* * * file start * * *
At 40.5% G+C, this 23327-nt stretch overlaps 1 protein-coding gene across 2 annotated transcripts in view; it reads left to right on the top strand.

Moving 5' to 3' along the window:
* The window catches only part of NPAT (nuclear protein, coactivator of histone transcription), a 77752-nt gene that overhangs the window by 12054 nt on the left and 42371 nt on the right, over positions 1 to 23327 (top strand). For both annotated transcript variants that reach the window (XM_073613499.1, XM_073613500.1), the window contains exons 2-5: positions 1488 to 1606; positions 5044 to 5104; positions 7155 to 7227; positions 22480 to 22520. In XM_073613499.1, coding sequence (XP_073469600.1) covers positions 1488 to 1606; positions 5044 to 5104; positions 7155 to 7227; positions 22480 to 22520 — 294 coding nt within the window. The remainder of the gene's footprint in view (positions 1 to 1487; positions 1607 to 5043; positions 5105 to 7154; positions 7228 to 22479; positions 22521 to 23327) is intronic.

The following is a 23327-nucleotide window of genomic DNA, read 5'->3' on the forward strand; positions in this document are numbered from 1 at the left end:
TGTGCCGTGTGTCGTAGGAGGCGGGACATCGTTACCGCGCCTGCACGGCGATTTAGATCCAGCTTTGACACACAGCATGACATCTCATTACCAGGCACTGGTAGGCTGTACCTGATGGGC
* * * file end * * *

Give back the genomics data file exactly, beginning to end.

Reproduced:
At 40.5% G+C, this 23327-nt stretch overlaps 1 protein-coding gene across 2 annotated transcripts in view; it reads left to right on the top strand.

Moving 5' to 3' along the window:
* The window catches only part of NPAT (nuclear protein, coactivator of histone transcription), a 77752-nt gene that overhangs the window by 12054 nt on the left and 42371 nt on the right, over positions 1 to 23327 (top strand). For both annotated transcript variants that reach the window (XM_073613499.1, XM_073613500.1), the window contains exons 2-5: positions 1488 to 1606; positions 5044 to 5104; positions 7155 to 7227; positions 22480 to 22520. In XM_073613499.1, coding sequence (XP_073469600.1) covers positions 1488 to 1606; positions 5044 to 5104; positions 7155 to 7227; positions 22480 to 22520 — 294 coding nt within the window. The remainder of the gene's footprint in view (positions 1 to 1487; positions 1607 to 5043; positions 5105 to 7154; positions 7228 to 22479; positions 22521 to 23327) is intronic.

The following is a 23327-nucleotide window of genomic DNA, read 5'->3' on the forward strand; positions in this document are numbered from 1 at the left end:
TGTGCCGTGTGTCGTAGGAGGCGGGACATCGTTACCGCGCCTGCACGGCGATTTAGATCCAGCTTTGACACACAGCATGACATCTCATTACCAGGCACTGGTAGGCTGTACCTGATGGGC